See our Best of Detroit 2020 winners.

Postal confusion 

City officials say things aren’t as bad as Detroit Postmaster Lloyd Wesley is claiming. Wesley told Metro Times earlier this month that the city was doing nothing to protect postal workers from dog and human attacks in some neighborhoods, and as a result he was considering cancellation of home delivery in the most dangerous areas (“Delivery in doubt,” Metro Times, Feb. 12-18).

Post Office spokesman Ed Moore tells us such a move is no longer being considered, as it would devastate Detroit’s postal workers, who are ranked top in the nation for meeting all service standards four years running. Moore’s statement confuses us, because Wesley insists that he’s waiting to see what action is taken by city and congressional leaders before making a decision.

Meanwhile, Wende Berry, spokeswoman for Detroit’s Health Department, says Detroit has worked hard since Wesley raised the issue in 1998. Proof of the city’s success, she says, is that complaints from postal workers to animal control decreased from 1,121 in 2001 to 671 in 2002.

Berry says Wesley has rebuffed city suggestions to address the safety issue. “None of our solutions met with his approval,” she says, referring to Wesley.

Meanwhile, Detroit Deputy Police Chief Ronald Haddad says postal safety is a “top priority,” and all precinct commanders have met with animal-control officials to improve response times and communication with postal workers. “They’ve heightened our awareness, and we’re going to do everything we can to bring order to the communities they highlighted. Hopefully, working together we can make it a safer community for everybody.”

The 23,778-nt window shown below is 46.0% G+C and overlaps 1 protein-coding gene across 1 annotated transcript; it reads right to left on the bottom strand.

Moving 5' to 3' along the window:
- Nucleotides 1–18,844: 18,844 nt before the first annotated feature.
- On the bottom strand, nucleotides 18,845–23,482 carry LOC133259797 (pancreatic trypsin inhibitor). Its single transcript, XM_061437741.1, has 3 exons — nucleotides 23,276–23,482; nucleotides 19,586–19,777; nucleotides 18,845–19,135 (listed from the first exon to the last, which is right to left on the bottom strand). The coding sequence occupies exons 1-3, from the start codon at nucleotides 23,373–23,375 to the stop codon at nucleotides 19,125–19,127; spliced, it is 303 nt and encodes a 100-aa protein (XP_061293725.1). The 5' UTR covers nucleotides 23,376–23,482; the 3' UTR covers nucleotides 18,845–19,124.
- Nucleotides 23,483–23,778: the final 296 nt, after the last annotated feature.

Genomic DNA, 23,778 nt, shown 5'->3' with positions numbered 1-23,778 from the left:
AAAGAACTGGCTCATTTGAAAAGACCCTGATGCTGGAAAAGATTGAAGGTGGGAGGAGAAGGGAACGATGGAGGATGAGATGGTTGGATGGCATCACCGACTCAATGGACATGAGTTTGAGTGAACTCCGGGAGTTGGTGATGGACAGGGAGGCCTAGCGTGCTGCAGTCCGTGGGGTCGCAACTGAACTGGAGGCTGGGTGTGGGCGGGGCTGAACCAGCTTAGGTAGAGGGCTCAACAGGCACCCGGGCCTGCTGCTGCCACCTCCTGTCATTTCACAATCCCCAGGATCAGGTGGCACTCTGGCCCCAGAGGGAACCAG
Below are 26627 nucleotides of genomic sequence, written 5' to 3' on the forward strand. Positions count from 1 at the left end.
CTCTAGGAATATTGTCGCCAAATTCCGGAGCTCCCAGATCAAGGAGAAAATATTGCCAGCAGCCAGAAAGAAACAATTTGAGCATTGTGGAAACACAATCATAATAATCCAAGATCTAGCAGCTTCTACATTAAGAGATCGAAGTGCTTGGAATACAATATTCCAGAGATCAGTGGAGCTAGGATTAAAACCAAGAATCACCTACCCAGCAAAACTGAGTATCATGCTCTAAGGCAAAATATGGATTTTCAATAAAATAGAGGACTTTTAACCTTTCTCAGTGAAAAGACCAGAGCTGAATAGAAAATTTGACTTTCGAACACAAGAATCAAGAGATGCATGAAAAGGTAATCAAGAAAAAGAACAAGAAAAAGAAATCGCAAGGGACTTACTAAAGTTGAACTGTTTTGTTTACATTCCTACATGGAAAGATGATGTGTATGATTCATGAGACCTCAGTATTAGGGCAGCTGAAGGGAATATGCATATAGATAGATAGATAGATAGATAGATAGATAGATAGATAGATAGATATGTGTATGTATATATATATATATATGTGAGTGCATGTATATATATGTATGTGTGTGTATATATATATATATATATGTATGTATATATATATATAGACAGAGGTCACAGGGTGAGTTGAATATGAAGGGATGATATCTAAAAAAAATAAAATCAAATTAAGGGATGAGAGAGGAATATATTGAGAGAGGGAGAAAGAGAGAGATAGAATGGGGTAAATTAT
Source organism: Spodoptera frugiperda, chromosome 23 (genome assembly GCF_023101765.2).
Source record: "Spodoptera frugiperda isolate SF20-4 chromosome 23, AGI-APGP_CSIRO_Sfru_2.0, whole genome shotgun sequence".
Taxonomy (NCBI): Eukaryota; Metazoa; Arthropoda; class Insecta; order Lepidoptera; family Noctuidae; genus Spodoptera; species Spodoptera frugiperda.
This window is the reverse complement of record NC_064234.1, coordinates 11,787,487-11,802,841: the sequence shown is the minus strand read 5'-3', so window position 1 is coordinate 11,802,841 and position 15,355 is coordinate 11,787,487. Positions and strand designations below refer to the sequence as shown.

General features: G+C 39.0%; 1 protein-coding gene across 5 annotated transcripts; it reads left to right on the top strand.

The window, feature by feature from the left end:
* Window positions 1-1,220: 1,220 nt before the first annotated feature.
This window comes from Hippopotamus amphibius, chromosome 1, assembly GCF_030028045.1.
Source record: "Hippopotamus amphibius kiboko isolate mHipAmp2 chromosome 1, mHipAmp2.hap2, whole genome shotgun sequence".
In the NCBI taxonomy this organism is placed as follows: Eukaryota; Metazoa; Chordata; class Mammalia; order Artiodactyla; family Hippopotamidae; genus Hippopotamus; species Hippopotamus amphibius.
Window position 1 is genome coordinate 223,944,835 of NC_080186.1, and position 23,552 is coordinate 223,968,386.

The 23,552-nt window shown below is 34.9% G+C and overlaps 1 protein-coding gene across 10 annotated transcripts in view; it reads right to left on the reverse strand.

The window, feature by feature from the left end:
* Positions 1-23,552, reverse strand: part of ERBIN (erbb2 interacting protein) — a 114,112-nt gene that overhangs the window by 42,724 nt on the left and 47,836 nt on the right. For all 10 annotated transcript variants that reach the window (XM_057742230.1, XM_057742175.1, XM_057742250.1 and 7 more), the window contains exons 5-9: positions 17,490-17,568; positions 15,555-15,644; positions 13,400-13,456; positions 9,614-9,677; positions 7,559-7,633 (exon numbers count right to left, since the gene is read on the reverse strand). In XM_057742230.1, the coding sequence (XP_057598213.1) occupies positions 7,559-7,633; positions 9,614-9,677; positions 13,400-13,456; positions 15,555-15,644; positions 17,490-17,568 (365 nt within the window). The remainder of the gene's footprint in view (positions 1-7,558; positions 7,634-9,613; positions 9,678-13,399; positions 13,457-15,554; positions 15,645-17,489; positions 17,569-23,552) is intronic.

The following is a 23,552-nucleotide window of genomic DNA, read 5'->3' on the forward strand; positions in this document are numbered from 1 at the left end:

Send comments to letters@metrotimes.com

We welcome readers to submit letters regarding articles and content in Detroit Metro Times. Letters should be a minimum of 150 words, refer to content that has appeared on Detroit Metro Times, and must include the writer's full name, address, and phone number for verification purposes. No attachments will be considered. Writers of letters selected for publication will be notified via email. Letters may be edited and shortened for space.

Email us at letters@metrotimes.com.

Detroit Metro Times works for you, and your support is essential.

Our small but mighty local team works tirelessly to bring you high-quality, uncensored news and cultural coverage of Detroit and beyond.

Unlike many newspapers, ours is free – and we'd like to keep it that way, because we believe, now more than ever, everyone deserves access to accurate, independent coverage of their community.

Whether it's a one-time acknowledgement of this article or an ongoing pledge, your support helps keep Detroit's true free press free.

Read the Digital Print Issue

November 25, 2020

View more issues

Newsletters

Never miss a beat

Sign Up Now

Subscribe now to get the latest news delivered right to your inbox.

Best Things to Do In Detroit

© 2020 Detroit Metro Times - Contact Us

Website powered by Foundation